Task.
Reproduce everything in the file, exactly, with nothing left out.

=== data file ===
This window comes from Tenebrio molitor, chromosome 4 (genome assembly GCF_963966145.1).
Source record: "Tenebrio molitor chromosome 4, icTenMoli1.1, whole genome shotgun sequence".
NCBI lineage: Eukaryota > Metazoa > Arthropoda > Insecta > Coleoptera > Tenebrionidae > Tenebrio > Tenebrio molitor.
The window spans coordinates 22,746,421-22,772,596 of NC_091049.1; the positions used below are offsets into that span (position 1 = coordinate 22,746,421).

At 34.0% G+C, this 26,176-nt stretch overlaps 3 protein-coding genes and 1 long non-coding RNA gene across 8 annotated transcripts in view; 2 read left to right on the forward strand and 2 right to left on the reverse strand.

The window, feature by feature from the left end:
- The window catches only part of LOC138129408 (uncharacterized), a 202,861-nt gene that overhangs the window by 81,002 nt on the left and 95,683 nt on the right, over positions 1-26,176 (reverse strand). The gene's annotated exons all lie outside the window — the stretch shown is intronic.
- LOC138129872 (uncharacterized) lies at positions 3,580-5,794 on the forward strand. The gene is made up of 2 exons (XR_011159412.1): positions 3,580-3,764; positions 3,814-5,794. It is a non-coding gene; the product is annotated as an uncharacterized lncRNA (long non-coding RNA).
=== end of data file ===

This window comes from Tenebrio molitor, chromosome 4 (genome assembly GCF_963966145.1).
Source record: "Tenebrio molitor chromosome 4, icTenMoli1.1, whole genome shotgun sequence".
NCBI lineage: Eukaryota > Metazoa > Arthropoda > Insecta > Coleoptera > Tenebrionidae > Tenebrio > Tenebrio molitor.
The window spans coordinates 22,746,421-22,772,596 of NC_091049.1; the positions used below are offsets into that span (position 1 = coordinate 22,746,421).

At 34.0% G+C, this 26,176-nt stretch overlaps 3 protein-coding genes and 1 long non-coding RNA gene across 8 annotated transcripts in view; 2 read left to right on the forward strand and 2 right to left on the reverse strand.

The window, feature by feature from the left end:
- The window catches only part of LOC138129408 (uncharacterized), a 202,861-nt gene that overhangs the window by 81,002 nt on the left and 95,683 nt on the right, over positions 1-26,176 (reverse strand). The gene's annotated exons all lie outside the window — the stretch shown is intronic.
- LOC138129872 (uncharacterized) lies at positions 3,580-5,794 on the forward strand. The gene is made up of 2 exons (XR_011159412.1): positions 3,580-3,764; positions 3,814-5,794. It is a non-coding gene; the product is annotated as an uncharacterized lncRNA (long non-coding RNA).